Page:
House Bill 4020 proposes one seat belt per student; but NHTSA casts doubt on the need
Should Michigan school buses be equipped with seat belts for each student? I’m a parent, and I’m also an attorney who’s been involved in many school bus accident and injury cases. I’ve deposed manufacturers of school buses and in many of those depositions, I’ve heard from experts who have all opined that seat belts are important and may help protect against injury.
I’ve also helped far too many children injured in car accidents, which has been one of the hardest things about my job (this led two years ago to all of our attorneys pitching in and paying to have a certified car seat technician here at the law firm, a free service for anyone who wants to make sure their child is in a secure child seat).
So, on the question of whether school buses should have seat belts, I surely would agree. And so would one Michigan lawmaker.
On January 15, 2015, Rep. Robert L. Kosowski (D-Westland, MI) introduced House Bill 4020, which makes the following proposal regarding seat belts in school buses:
“A school bus purchased by a school on or after the effective date of the amendatory act that added this section shall be equipped with 1 safety belt for each pupil being transported by the school bus.”
Notably, if Rep. Kosowski’s bill were passed into law, it seems Michigan’s seat belt law would also have to be amended to remove the existing school bus exception. (See MCL 257.710e(2) and (5))
I like Rep. Kosowski’s proposal. I think it makes sense, especially given what I’ve learned from 20 years of litigating bus crash and school bus accident cases. And we all know that seat belts can help saves lives.
But the National Highway Transportation Safety Administration (NHTSA) doesn’t seem yet so convinced. I was surprised by a 2006 paper from NHTSA, which suggests that seat belts on school buses may be premature. The NHTSA position is that seat belts on school buses are not necessary at this time.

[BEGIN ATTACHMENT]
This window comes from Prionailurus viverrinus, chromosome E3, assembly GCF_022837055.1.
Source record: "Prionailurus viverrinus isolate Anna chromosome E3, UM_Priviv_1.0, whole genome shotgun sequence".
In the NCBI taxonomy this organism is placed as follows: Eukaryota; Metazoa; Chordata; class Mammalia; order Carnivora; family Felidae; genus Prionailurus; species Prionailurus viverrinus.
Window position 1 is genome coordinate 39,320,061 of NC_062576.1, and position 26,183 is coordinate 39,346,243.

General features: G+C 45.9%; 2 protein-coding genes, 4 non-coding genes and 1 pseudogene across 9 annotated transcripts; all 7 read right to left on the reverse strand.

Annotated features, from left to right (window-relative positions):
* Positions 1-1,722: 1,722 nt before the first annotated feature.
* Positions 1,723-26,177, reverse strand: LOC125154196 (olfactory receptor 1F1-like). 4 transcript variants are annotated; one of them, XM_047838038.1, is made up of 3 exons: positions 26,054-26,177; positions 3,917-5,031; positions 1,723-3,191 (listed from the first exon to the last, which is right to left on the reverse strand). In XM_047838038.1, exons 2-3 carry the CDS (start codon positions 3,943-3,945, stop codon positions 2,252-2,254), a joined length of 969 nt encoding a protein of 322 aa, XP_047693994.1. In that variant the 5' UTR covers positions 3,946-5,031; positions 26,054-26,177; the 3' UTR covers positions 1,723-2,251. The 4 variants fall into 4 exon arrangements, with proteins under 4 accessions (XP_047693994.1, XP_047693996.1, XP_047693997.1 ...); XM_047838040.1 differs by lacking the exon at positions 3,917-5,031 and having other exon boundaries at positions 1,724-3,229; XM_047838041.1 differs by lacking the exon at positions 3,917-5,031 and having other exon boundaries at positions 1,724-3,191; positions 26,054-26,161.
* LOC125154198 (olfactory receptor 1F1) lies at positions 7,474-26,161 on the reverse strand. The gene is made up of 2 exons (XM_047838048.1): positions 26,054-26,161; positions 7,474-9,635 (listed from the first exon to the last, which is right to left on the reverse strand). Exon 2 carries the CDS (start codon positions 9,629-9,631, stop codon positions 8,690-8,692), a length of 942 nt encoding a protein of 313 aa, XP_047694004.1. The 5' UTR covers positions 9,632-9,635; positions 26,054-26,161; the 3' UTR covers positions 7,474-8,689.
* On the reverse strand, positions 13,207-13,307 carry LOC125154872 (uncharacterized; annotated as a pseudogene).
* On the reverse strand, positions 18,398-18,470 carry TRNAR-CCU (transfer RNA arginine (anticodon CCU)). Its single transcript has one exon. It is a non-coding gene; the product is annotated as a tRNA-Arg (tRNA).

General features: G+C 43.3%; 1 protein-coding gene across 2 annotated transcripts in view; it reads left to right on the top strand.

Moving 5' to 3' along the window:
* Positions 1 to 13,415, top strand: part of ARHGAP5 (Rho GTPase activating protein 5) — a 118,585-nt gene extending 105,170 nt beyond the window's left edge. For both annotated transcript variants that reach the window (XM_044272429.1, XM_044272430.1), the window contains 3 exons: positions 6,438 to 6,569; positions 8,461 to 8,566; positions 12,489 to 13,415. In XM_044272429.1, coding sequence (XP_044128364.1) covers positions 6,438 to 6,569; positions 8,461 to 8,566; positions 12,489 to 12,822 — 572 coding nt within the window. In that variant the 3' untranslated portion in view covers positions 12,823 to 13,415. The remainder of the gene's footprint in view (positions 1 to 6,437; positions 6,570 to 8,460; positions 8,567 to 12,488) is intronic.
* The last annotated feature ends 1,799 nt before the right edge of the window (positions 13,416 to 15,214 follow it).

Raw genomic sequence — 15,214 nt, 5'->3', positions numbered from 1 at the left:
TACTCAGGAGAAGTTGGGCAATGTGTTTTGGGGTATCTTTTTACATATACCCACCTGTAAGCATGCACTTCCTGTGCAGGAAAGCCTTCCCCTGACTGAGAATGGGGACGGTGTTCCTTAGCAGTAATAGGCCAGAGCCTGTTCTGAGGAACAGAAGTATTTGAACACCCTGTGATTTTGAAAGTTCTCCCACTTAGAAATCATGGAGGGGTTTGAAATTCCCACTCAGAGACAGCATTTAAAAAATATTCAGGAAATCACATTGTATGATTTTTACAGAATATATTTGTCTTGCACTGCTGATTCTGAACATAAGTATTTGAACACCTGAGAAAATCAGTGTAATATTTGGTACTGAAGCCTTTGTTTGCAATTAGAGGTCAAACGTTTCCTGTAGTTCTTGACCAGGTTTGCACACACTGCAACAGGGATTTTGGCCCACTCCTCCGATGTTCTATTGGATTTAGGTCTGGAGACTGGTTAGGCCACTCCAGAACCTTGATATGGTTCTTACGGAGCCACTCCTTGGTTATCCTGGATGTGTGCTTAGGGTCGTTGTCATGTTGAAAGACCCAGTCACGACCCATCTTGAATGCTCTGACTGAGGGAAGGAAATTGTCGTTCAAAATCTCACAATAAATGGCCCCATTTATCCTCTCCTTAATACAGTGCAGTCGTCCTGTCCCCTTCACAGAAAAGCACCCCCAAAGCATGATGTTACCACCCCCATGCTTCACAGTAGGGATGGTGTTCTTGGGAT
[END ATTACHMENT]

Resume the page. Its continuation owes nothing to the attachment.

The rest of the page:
Here’s what the NHTSA paper (“Seat Belts on School Buses – May 2006”) had to say in response to the question, “Why don’t we have [seat belts] on school buses?”:
- “School buses are one of the safest forms of transportation in the United States.”
- “There is no question that seat belts play an important role in keeping occupants safe in these vehicles, however school buses are different by design and use a different kind of safety restraint system that works extremely well.”
- “NHTSA decided that the best way to provide crash protection to passengers of large school buses is through a concept called ‘compartmentalization.’ This requires that the interior of large buses provide occupant protection such that children are protected without the need to buckle-up. Through compartmentalization, occupant crash protection is provided by a protective envelope consisting of strong, closely-spaced seats that have energy-absorbing seat backs.”
- “School bus crash data show that compartmentalization has been effective at protecting school bus passengers. NHTSA’s 2002 Report to Congress found that the addition of lap belts did not improve occupant protection for the severe frontal impacts that were studied for that report.”
The NHTSA paper also noted that studies by the National Transportation Safety Board (NTSB) and National Academy of Sciences (NAS) cast doubt on the notion that seat belts on school buses would significantly improve student safety in the event of a bad bus crash.